Sweet Orange – control panel
So, this is one of the screenshots of the Sweet Orange (see left-hand image)
, and you see it’s very similar to Phoenix: they just throw out their numbers, they’re not trying to make it look nearly as nice as BlackHole. You see country statistics, browser statistics – you’ll actually see some browser version statistics as well.
Facts on the Nuclear Pack kit
The last kit I’m going to talk about is Nuclear Pack (see right-hand image)
, which is actually one that popped up and disappeared, and it didn’t reappear until this year. It only has 4 exploits with it, but the interesting thing about this one was they added an anti-honeyclient/webcrawling feature into it just to try to prevent people from collecting any information about their page, collecting their exploits. They actually use mouse moving as a sign of a human using the web browser. So, this feature is really to detect you kind of need more interactive things to do it.
Anti-crawling routine implementation
This (see left-hand image)
Summing it up
In conclusion, the exploit kits are getting more sophisticated in terms of adding newer exploits and more recent exploits and trying to do more evasions and obfuscations. One of the reasons they’re doing this is because it’s their business, and the guys who write these kits are trying to make money and they’re trying to protect their business model. They definitely want to figure out ways to keep making more money.
But they are not sophisticated in the sense of the – unfortunately I have to use this term – APT attacks that are trying to stay under the radar and silently exfiltrate data. These are the guys that are just trying to get past the first level of detection to infect a computer and add it to a botnet and then figure out ways to make money. So, detecting the ways that they are adding techniques and the ways that they are doing stuff takes a lot of work and takes constant work. And there are a lot of recent mitigations that web browsers are trying to add, like blacklisting plugins; and you also see things like Flash adding in, silent update features – Firefox has been looking to adding that in, Chrome does it. So they’re definitely combating these guys and trying to combat them in many ways. And it will be interesting, from my perspective, to see how the exploit authors react to these things, because they’re definitely going to react. But I don’t expect them to react with 0-days – they don’t need to use 0-days because what they are doing works, and it’s going to keep working as long as people won’t patch, or as long as we can’t make people patch.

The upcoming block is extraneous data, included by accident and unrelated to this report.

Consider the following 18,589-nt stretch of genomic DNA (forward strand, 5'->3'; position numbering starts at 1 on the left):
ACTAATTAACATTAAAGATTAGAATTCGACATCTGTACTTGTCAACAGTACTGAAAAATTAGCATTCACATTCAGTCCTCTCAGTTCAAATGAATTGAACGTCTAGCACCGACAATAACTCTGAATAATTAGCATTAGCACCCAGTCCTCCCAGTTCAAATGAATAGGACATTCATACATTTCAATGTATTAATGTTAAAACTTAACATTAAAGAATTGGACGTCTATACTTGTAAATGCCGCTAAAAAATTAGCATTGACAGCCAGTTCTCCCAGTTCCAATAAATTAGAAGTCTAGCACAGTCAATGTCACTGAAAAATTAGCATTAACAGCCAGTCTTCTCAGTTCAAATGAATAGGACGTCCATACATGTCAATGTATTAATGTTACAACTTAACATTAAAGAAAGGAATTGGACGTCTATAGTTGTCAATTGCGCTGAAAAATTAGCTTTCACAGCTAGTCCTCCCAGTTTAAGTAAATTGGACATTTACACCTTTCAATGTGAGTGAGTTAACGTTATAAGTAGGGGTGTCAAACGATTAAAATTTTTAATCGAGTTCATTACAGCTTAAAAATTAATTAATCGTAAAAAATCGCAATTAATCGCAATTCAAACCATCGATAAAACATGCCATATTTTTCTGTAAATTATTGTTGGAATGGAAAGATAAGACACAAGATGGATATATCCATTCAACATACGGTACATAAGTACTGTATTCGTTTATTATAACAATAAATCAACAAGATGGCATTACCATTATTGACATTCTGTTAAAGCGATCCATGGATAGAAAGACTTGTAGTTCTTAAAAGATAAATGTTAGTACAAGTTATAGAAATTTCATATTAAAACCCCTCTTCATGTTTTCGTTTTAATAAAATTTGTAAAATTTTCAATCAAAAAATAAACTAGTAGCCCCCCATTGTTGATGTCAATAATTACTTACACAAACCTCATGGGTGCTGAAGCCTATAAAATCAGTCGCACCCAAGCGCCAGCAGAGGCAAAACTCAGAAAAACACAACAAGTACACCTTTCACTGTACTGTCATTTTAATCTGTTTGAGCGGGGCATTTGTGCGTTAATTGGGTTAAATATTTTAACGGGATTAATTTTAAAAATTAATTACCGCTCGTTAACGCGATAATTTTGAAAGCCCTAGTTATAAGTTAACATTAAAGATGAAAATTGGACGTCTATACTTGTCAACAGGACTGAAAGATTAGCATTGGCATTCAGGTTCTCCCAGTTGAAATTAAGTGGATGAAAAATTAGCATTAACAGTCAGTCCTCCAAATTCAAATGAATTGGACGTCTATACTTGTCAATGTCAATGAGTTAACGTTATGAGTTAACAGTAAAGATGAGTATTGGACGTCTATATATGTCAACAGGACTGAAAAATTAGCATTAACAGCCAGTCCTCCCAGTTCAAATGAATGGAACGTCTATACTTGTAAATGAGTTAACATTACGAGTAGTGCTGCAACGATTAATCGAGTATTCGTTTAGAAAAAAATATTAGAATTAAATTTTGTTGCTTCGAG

I just want to give thanks to a lot of people, a couple of people work with – Marc Eisenbarth, Joanna Burkey and the rest of DVLabs people, they’ve definitely been great per support and ideas; and some ex-coworkers – Alen Puzic who actually turned me onto this stuff originally; and a lot of the researcher communities – you see them all up there.
So, thank you!
Read previous: The State of Web Exploit Toolkits 3: How BlackHole Works